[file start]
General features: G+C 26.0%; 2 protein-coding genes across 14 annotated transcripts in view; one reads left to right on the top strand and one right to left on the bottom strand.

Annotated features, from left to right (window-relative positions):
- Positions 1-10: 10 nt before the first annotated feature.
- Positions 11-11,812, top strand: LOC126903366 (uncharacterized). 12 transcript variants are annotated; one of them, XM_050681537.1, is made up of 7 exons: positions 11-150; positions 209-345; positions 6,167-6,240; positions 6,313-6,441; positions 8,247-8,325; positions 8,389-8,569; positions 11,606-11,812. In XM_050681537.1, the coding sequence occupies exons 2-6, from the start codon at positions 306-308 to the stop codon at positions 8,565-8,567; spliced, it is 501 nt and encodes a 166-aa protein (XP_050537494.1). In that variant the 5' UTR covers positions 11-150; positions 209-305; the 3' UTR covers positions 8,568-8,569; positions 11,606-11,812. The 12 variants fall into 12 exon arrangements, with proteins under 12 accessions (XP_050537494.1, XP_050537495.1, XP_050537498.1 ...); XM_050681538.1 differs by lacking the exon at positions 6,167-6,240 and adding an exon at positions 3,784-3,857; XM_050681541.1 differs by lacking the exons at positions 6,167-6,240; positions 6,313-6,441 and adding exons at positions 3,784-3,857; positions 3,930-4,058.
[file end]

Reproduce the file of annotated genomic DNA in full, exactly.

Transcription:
General features: G+C 26.0%; 2 protein-coding genes across 14 annotated transcripts in view; one reads left to right on the top strand and one right to left on the bottom strand.

Annotated features, from left to right (window-relative positions):
- Positions 1-10: 10 nt before the first annotated feature.
- Positions 11-11,812, top strand: LOC126903366 (uncharacterized). 12 transcript variants are annotated; one of them, XM_050681537.1, is made up of 7 exons: positions 11-150; positions 209-345; positions 6,167-6,240; positions 6,313-6,441; positions 8,247-8,325; positions 8,389-8,569; positions 11,606-11,812. In XM_050681537.1, the coding sequence occupies exons 2-6, from the start codon at positions 306-308 to the stop codon at positions 8,565-8,567; spliced, it is 501 nt and encodes a 166-aa protein (XP_050537494.1). In that variant the 5' UTR covers positions 11-150; positions 209-305; the 3' UTR covers positions 8,568-8,569; positions 11,606-11,812. The 12 variants fall into 12 exon arrangements, with proteins under 12 accessions (XP_050537494.1, XP_050537495.1, XP_050537498.1 ...); XM_050681538.1 differs by lacking the exon at positions 6,167-6,240 and adding an exon at positions 3,784-3,857; XM_050681541.1 differs by lacking the exons at positions 6,167-6,240; positions 6,313-6,441 and adding exons at positions 3,784-3,857; positions 3,930-4,058.